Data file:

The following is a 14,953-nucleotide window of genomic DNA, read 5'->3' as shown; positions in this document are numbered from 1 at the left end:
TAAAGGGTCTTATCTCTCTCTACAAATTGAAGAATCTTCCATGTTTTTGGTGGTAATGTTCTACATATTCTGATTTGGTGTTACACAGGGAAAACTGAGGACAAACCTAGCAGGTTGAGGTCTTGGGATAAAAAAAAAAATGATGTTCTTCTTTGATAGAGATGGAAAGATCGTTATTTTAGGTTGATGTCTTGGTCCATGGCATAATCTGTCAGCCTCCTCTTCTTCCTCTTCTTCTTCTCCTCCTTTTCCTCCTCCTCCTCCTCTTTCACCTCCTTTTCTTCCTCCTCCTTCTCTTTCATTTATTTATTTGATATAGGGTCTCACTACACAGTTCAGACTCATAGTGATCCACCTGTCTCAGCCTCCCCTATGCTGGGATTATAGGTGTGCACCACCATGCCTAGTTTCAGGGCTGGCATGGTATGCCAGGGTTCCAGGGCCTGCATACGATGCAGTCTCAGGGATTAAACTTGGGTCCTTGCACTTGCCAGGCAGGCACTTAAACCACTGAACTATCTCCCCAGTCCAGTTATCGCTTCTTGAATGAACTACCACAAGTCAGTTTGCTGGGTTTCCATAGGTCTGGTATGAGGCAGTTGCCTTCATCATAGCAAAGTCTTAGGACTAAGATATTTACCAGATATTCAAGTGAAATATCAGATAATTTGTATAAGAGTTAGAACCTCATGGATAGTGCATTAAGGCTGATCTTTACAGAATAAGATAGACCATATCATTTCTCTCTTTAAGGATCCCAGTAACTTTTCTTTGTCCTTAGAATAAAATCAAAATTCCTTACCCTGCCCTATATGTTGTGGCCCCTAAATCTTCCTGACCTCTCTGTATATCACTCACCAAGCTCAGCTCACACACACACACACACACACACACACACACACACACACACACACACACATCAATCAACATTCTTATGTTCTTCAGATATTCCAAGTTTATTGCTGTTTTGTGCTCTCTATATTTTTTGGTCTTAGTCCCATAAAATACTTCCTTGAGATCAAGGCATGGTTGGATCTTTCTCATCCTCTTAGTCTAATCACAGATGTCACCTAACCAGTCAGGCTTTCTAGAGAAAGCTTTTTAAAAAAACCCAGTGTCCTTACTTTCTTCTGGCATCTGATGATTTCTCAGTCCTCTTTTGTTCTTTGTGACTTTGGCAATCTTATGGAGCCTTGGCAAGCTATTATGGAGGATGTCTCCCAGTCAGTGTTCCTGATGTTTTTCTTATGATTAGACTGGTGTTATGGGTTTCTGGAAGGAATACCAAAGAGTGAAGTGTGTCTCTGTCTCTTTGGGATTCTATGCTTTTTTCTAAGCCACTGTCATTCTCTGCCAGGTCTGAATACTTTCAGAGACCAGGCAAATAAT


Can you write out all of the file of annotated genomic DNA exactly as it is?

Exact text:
The following is a 14,953-nucleotide window of genomic DNA, read 5'->3' as shown; positions in this document are numbered from 1 at the left end:
TAAAGGGTCTTATCTCTCTCTACAAATTGAAGAATCTTCCATGTTTTTGGTGGTAATGTTCTACATATTCTGATTTGGTGTTACACAGGGAAAACTGAGGACAAACCTAGCAGGTTGAGGTCTTGGGATAAAAAAAAAAATGATGTTCTTCTTTGATAGAGATGGAAAGATCGTTATTTTAGGTTGATGTCTTGGTCCATGGCATAATCTGTCAGCCTCCTCTTCTTCCTCTTCTTCTTCTCCTCCTTTTCCTCCTCCTCCTCCTCTTTCACCTCCTTTTCTTCCTCCTCCTTCTCTTTCATTTATTTATTTGATATAGGGTCTCACTACACAGTTCAGACTCATAGTGATCCACCTGTCTCAGCCTCCCCTATGCTGGGATTATAGGTGTGCACCACCATGCCTAGTTTCAGGGCTGGCATGGTATGCCAGGGTTCCAGGGCCTGCATACGATGCAGTCTCAGGGATTAAACTTGGGTCCTTGCACTTGCCAGGCAGGCACTTAAACCACTGAACTATCTCCCCAGTCCAGTTATCGCTTCTTGAATGAACTACCACAAGTCAGTTTGCTGGGTTTCCATAGGTCTGGTATGAGGCAGTTGCCTTCATCATAGCAAAGTCTTAGGACTAAGATATTTACCAGATATTCAAGTGAAATATCAGATAATTTGTATAAGAGTTAGAACCTCATGGATAGTGCATTAAGGCTGATCTTTACAGAATAAGATAGACCATATCATTTCTCTCTTTAAGGATCCCAGTAACTTTTCTTTGTCCTTAGAATAAAATCAAAATTCCTTACCCTGCCCTATATGTTGTGGCCCCTAAATCTTCCTGACCTCTCTGTATATCACTCACCAAGCTCAGCTCACACACACACACACACACACACACACACACACACACACACACACACACATCAATCAACATTCTTATGTTCTTCAGATATTCCAAGTTTATTGCTGTTTTGTGCTCTCTATATTTTTTGGTCTTAGTCCCATAAAATACTTCCTTGAGATCAAGGCATGGTTGGATCTTTCTCATCCTCTTAGTCTAATCACAGATGTCACCTAACCAGTCAGGCTTTCTAGAGAAAGCTTTTTAAAAAAACCCAGTGTCCTTACTTTCTTCTGGCATCTGATGATTTCTCAGTCCTCTTTTGTTCTTTGTGACTTTGGCAATCTTATGGAGCCTTGGCAAGCTATTATGGAGGATGTCTCCCAGTCAGTGTTCCTGATGTTTTTCTTATGATTAGACTGGTGTTATGGGTTTCTGGAAGGAATACCAAAGAGTGAAGTGTGTCTCTGTCTCTTTGGGATTCTATGCTTTTTTCTAAGCCACTGTCATTCTCTGCCAGGTCTGAATACTTTCAGAGACCAGGCAAATAAT